Kent State Alumnus Ed Hardy serves as Chairman of the Country Music Association Board
As Chairman of the Country Music Association Board of Directors, Ed Hardy is among the influential leaders in the ever-growing field of country music. A 1971 Kent State University graduate in General Speech, Hardy attributes his success in large part to his experience as a broadcast major under the guidance of John Weiser, Ph.D., former Coordinator of the Radio TV Department, with sharing his expertise in broadcast media with other students.
"Very honestly, and to his credit, Dr. John Weiser knew that I was working full time in radio in Cleveland at WJW/WCJW while going to school," Hardy said. "He took great care to defer to me in classes to impart upon fellow students what my real life experiences were in major market radio."
Uniquely, Weiser and Hardy were involved in negotiating broadcast rights for Kent State football on the radio station in which he was employed, but on opposite sides of the table. It all ended positively. Aside from academia, Hardy was also involved in the ROTC program at Kent State, which led him to a 20- year career in the U.S. Army Reserves, where he earned the rank of major.
In addition to his recent work for the Nashville music industry, Hardy grew in several radio management positions, rising to VP/General Manager of the Scripps country music radio stations in Portland, OR. Following the sale of the stations Hardy founded and was CEO of Deschutes River Broadcasting, starting a single AM/FM radio combination in Washington, to several broadcasting markets throughout the Pacific Northwest. Hardy recently retired from his position as President of Scripps Networks Interactive's Great American Country (GAC) Television Network where he served for eight years and led the successful integration of GAC into the Scripps Networks.
Today, along with his title of Chairman of Country Music Association's (CMA) Board of Directors where Hardy serves the Executive Committee, he also serves as the immediate past-President of W.O. Smith Community Music School in Nashville and Chairman of the Board of Directors of the Nashville Convention and Visitors Corporation. He lives in Brentwood, Tenn., with his wife Kim, and his daughter Stephanie is a resident of Franklin, Tenn.
Even with an extensive list of roles and accomplishments, Hardy was still eagerly willing to answer some questions about his time at Kent State, the future of the country music genre, the importance of communication in his career, and even provided some advice to those many students looking to find similar success in the future.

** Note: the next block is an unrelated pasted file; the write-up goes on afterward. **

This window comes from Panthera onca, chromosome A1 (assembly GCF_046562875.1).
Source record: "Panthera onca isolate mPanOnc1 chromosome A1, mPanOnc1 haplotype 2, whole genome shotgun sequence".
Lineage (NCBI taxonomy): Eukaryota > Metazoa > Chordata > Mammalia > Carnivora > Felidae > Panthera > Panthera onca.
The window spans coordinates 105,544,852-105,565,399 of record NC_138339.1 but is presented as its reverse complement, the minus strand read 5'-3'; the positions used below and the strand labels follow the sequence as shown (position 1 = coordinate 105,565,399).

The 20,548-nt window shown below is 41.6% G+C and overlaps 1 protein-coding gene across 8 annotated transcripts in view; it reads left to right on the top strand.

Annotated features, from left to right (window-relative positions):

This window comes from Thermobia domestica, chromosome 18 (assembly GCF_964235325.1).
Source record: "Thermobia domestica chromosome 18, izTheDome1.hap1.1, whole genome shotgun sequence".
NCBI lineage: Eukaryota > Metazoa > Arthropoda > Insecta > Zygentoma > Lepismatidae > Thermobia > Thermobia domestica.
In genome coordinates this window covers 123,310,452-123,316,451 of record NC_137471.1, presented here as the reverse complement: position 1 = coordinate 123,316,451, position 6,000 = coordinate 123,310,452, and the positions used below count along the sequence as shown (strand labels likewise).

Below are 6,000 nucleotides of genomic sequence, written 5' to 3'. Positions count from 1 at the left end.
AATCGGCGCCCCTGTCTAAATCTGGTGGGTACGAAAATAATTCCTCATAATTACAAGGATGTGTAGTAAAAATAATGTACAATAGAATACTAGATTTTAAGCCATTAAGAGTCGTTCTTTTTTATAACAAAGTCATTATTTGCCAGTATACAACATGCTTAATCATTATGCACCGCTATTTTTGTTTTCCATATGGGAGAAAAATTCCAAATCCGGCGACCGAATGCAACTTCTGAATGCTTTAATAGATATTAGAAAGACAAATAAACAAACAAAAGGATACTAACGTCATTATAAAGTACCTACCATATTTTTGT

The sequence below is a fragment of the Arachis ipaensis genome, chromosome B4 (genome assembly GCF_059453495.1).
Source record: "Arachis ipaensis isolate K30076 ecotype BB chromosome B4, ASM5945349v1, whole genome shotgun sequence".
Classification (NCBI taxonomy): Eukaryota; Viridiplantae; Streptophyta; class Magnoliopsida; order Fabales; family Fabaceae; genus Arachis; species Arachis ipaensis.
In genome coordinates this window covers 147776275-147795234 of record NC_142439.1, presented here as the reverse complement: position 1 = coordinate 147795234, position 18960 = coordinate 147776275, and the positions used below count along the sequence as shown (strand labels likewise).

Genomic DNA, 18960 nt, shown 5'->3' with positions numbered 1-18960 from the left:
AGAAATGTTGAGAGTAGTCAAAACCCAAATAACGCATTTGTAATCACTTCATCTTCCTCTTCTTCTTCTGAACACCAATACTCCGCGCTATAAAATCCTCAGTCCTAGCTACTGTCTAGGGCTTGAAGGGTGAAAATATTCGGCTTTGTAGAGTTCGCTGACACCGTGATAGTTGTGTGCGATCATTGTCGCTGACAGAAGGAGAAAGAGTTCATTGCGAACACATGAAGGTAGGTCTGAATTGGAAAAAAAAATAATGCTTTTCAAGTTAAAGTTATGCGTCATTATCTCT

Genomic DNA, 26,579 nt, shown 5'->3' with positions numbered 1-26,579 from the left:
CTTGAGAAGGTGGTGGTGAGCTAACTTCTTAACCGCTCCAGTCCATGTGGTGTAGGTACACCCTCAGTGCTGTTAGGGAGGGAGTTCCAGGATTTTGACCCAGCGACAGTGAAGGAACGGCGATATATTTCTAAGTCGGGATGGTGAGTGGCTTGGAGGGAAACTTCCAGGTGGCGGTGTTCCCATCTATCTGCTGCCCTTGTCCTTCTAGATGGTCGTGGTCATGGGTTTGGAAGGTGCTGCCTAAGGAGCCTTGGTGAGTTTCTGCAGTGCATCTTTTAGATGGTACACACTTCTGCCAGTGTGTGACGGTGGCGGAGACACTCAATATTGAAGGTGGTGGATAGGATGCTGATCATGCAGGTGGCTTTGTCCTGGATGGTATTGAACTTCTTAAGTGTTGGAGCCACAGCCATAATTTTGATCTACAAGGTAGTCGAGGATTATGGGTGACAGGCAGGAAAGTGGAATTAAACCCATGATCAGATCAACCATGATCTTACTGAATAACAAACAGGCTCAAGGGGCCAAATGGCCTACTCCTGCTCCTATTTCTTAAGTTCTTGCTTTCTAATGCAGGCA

Hardy remembers his time at Kent State being very productive and helpful in preparing him for all he has been able to achieve. Kent State provided him with a good foundation in the fundamentals of broadcasting and communication, as well as the support from a few strong mentors.
He says that his formal education in communication continues to play a role in his current career and his jobs of the past. It is relevant to his management, staff and production team, ABC TV partner and press initiatives at CMA.
Hardy sees the genre that he's played a role in shaping, as only continuing to grow.
"It's become not only mass appeal in its sound, but it has attracted every major demographic to its fan base," he said. "The huge rating success of our most recent CMA Awards Show on ABC on November 6 is indicative of that."
Hardy also attributes country music's success to its crossover appeal to college students and how new artists are accommodating their sound to the growing audience.
"The college audience is a huge part of the growth of the country music genre," he said. "The great number of new, young artists is fueling that, as well as the appeal of the songs that tell real life stories. Other genres are floundering and many artists who were in rock and pop are now trying to get accepted as country artists."
Hardy also notes the importance of communication in a constantly evolving industry and the importance of determining appropriate vehicles to deliver content as the country music industry spreads globally and media continues to advance. Finally, he provided a few words of advice to current college students who have goals of reaching similar heights in their own careers.
"Take chances," he said. "Take on every job and responsibility your employer or future employer might allow to prove your value to the company. Take risks and own them… successes or failures. Learn from the failures and don't repeat them."